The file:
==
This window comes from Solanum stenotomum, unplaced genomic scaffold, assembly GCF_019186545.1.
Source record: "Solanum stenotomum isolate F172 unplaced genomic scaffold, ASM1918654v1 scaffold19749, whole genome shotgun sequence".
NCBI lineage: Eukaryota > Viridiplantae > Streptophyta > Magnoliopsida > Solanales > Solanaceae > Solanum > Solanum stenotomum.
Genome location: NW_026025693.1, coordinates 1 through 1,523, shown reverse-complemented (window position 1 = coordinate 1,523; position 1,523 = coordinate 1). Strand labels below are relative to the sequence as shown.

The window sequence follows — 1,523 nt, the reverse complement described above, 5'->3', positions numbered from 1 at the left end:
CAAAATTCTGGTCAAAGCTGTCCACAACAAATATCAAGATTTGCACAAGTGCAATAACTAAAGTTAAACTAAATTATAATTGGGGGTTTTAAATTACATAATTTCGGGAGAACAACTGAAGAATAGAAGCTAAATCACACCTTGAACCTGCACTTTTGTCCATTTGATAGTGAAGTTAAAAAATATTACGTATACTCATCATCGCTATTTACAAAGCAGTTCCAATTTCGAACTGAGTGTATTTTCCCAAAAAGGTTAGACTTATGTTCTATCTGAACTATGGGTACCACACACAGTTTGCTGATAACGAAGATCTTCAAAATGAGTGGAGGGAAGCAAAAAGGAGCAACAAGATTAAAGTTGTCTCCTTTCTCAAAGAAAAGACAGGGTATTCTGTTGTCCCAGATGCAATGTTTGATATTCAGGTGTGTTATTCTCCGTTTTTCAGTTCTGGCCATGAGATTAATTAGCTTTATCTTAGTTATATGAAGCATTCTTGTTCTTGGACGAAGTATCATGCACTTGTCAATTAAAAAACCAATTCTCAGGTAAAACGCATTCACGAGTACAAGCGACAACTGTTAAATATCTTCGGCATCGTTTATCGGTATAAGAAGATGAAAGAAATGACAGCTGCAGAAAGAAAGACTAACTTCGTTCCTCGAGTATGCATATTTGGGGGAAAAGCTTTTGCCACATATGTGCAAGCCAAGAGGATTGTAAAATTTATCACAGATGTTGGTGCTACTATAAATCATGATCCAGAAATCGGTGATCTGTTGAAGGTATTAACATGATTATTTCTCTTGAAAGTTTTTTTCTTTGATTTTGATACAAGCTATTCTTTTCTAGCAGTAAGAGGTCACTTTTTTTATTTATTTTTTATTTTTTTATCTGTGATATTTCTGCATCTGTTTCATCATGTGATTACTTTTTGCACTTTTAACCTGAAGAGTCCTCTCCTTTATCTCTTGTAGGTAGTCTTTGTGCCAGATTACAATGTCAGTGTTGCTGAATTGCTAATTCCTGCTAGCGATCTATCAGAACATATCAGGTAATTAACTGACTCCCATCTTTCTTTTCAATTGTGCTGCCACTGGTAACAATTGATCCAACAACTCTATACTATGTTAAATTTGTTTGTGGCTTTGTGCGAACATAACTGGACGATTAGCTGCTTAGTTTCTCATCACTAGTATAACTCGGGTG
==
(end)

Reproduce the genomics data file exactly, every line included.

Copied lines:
This window comes from Solanum stenotomum, unplaced genomic scaffold, assembly GCF_019186545.1.
Source record: "Solanum stenotomum isolate F172 unplaced genomic scaffold, ASM1918654v1 scaffold19749, whole genome shotgun sequence".
NCBI lineage: Eukaryota > Viridiplantae > Streptophyta > Magnoliopsida > Solanales > Solanaceae > Solanum > Solanum stenotomum.
Genome location: NW_026025693.1, coordinates 1 through 1,523, shown reverse-complemented (window position 1 = coordinate 1,523; position 1,523 = coordinate 1). Strand labels below are relative to the sequence as shown.

The window sequence follows — 1,523 nt, the reverse complement described above, 5'->3', positions numbered from 1 at the left end:
CAAAATTCTGGTCAAAGCTGTCCACAACAAATATCAAGATTTGCACAAGTGCAATAACTAAAGTTAAACTAAATTATAATTGGGGGTTTTAAATTACATAATTTCGGGAGAACAACTGAAGAATAGAAGCTAAATCACACCTTGAACCTGCACTTTTGTCCATTTGATAGTGAAGTTAAAAAATATTACGTATACTCATCATCGCTATTTACAAAGCAGTTCCAATTTCGAACTGAGTGTATTTTCCCAAAAAGGTTAGACTTATGTTCTATCTGAACTATGGGTACCACACACAGTTTGCTGATAACGAAGATCTTCAAAATGAGTGGAGGGAAGCAAAAAGGAGCAACAAGATTAAAGTTGTCTCCTTTCTCAAAGAAAAGACAGGGTATTCTGTTGTCCCAGATGCAATGTTTGATATTCAGGTGTGTTATTCTCCGTTTTTCAGTTCTGGCCATGAGATTAATTAGCTTTATCTTAGTTATATGAAGCATTCTTGTTCTTGGACGAAGTATCATGCACTTGTCAATTAAAAAACCAATTCTCAGGTAAAACGCATTCACGAGTACAAGCGACAACTGTTAAATATCTTCGGCATCGTTTATCGGTATAAGAAGATGAAAGAAATGACAGCTGCAGAAAGAAAGACTAACTTCGTTCCTCGAGTATGCATATTTGGGGGAAAAGCTTTTGCCACATATGTGCAAGCCAAGAGGATTGTAAAATTTATCACAGATGTTGGTGCTACTATAAATCATGATCCAGAAATCGGTGATCTGTTGAAGGTATTAACATGATTATTTCTCTTGAAAGTTTTTTTCTTTGATTTTGATACAAGCTATTCTTTTCTAGCAGTAAGAGGTCACTTTTTTTATTTATTTTTTATTTTTTTATCTGTGATATTTCTGCATCTGTTTCATCATGTGATTACTTTTTGCACTTTTAACCTGAAGAGTCCTCTCCTTTATCTCTTGTAGGTAGTCTTTGTGCCAGATTACAATGTCAGTGTTGCTGAATTGCTAATTCCTGCTAGCGATCTATCAGAACATATCAGGTAATTAACTGACTCCCATCTTTCTTTTCAATTGTGCTGCCACTGGTAACAATTGATCCAACAACTCTATACTATGTTAAATTTGTTTGTGGCTTTGTGCGAACATAACTGGACGATTAGCTGCTTAGTTTCTCATCACTAGTATAACTCGGGTG